Now, I do not profess to be a social media expert, and I am certainly not a Tweet-a-holic, but I was curious to read my first Tweet. What could I possibly have had to say to the world?
Well here it is:
It's fine. It's totally fine. It's not embarrassing, everything is spelled correctly, and it's fine.
It's just not that interesting.
Looking at this Tweet made me start thinking about how horrifying it is to read your first draft of anything--a research paper, a resume, a creative essay. We never say things perfectly the first time we try to say them. At least, I certainly don't. Sometimes as I write, I start thinking that I am a genius, a Pulitzer Prize-worthy author of The Greatest Words Ever Written.
And then I read it.
And it's crap.
But that's what first drafts are for. They're the place where you can spit out all of your ramblings until you find the main point. They're the place where you can make mistakes, the place where you can vomit as many "howevers" as you want, the place where you can find flashes of brilliance that you didn't even know you had.
You can discover a whole heck of a lot of things in your first draft.
So why don't you write it?
A lot of my clients tend to wait until they have a perfect, fully formed sentence in their heads before writing it on paper. And while that strategy works for some people, it doesn't work for the vast majority. Getting words down on paper--even if they're barely coherent--really helps you get on the right track. Writing things down helps your brain start to form concrete ideas and make connections. You can always go back later and cross things out (which you generally should). And you can even delete everything you've written and start again. As we learned in the post about clearing our throats, it's hard to get to the good stuff without first writing some unnecessary stuff. Or, to put it another way, you could never execute a perfect backflip without falling a few times.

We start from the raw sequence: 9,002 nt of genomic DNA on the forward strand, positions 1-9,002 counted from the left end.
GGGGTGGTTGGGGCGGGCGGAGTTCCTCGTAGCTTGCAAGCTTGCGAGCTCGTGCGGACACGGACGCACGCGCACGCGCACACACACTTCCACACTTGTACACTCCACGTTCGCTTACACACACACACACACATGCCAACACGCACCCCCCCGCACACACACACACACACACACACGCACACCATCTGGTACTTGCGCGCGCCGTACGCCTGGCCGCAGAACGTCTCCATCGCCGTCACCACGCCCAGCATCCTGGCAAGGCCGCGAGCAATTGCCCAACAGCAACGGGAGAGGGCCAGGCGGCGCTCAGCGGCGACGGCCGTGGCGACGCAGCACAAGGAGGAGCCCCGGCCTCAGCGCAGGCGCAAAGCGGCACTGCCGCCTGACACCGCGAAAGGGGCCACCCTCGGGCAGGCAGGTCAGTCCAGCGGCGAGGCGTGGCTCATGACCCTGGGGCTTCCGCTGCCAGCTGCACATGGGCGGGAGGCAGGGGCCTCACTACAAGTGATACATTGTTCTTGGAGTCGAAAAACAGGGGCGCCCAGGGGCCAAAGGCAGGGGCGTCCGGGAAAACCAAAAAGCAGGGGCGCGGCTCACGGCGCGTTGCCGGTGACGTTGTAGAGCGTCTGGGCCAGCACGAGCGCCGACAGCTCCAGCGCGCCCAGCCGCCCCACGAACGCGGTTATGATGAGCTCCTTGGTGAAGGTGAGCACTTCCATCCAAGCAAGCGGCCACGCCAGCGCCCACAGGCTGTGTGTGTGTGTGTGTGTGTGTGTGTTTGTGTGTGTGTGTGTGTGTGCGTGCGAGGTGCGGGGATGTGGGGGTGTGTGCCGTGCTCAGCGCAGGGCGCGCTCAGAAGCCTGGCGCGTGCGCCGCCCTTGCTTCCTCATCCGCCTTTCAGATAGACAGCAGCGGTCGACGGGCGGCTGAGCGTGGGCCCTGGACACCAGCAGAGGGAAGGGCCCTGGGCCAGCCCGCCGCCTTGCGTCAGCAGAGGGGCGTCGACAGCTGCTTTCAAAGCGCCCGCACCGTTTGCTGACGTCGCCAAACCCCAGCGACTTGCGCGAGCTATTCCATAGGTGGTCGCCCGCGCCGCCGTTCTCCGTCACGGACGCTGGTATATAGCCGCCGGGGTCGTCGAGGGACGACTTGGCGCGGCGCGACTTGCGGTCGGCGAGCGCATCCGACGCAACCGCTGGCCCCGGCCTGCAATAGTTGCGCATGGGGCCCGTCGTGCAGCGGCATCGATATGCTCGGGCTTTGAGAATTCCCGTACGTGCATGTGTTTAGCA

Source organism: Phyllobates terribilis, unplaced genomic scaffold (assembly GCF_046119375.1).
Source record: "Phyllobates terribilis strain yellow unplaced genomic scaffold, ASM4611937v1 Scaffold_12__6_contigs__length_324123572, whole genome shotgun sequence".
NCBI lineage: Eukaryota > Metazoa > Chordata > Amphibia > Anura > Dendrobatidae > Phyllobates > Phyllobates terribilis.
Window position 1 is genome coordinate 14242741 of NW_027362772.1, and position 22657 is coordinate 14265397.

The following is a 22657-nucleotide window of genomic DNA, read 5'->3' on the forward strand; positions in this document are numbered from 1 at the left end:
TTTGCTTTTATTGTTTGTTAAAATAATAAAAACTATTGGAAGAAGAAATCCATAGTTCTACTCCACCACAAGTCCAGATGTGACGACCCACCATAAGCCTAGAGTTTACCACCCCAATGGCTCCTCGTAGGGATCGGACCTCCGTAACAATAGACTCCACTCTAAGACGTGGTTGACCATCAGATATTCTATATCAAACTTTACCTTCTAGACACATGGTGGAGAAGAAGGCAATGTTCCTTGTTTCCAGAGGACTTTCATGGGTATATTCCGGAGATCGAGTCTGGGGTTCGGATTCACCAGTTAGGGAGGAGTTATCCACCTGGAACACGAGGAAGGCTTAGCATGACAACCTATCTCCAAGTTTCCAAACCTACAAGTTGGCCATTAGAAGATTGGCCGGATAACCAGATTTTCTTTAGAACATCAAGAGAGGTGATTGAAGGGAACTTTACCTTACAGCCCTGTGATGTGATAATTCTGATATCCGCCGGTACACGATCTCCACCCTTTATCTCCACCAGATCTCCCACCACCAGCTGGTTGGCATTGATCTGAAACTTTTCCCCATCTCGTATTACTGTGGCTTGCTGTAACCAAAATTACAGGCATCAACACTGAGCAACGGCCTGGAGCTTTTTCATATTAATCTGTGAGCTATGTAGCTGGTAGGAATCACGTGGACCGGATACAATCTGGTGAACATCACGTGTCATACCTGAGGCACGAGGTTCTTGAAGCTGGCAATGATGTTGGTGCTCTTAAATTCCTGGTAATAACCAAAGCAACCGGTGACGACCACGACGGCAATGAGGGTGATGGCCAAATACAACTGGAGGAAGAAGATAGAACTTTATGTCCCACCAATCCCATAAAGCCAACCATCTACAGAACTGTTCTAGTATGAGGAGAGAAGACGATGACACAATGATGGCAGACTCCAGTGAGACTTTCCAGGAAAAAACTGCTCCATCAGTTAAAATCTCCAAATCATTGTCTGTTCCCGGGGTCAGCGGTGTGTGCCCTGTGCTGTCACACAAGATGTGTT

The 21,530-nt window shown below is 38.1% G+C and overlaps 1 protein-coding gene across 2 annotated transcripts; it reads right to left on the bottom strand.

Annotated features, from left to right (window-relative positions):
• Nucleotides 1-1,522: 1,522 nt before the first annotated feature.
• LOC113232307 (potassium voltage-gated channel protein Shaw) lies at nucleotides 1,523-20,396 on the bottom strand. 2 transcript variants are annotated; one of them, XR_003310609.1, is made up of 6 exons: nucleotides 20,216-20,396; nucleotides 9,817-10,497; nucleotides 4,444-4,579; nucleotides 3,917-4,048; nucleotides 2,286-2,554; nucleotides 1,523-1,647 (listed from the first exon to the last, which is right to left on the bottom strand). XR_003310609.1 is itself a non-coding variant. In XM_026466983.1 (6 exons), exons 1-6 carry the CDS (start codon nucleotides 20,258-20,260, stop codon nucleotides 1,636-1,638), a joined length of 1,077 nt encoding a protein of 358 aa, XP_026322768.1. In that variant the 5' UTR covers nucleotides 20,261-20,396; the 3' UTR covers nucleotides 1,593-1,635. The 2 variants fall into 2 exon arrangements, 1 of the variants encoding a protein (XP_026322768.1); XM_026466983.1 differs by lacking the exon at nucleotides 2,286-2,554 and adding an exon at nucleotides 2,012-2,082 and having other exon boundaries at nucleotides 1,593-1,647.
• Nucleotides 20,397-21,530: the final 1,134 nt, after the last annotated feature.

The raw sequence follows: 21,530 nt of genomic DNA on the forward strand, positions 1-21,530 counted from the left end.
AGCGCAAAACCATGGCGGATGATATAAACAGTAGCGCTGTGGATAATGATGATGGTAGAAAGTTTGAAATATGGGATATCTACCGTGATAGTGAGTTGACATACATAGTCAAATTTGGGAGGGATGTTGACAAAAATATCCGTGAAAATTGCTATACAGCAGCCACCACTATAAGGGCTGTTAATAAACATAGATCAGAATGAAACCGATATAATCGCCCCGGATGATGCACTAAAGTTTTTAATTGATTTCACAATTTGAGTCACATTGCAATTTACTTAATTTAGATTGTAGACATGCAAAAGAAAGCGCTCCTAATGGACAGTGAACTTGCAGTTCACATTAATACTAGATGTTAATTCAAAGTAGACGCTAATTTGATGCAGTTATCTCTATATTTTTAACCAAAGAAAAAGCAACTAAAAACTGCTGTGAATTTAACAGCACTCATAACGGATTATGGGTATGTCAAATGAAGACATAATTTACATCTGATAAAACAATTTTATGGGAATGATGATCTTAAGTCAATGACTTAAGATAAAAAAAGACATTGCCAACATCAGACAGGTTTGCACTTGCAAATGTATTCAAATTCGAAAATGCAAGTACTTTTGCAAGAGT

So what are you waiting for? If you have to revamp your resume or write an essay or create a thesis for a research paper, start right now! Write a first draft. Even if you just throw it away later. Start soon and revise often.
Sometimes we just need someone sitting next to us to help get us on task. If that's you, don't hesitate to write to me at firstname.lastname@example.org to ask questions or schedule a session.
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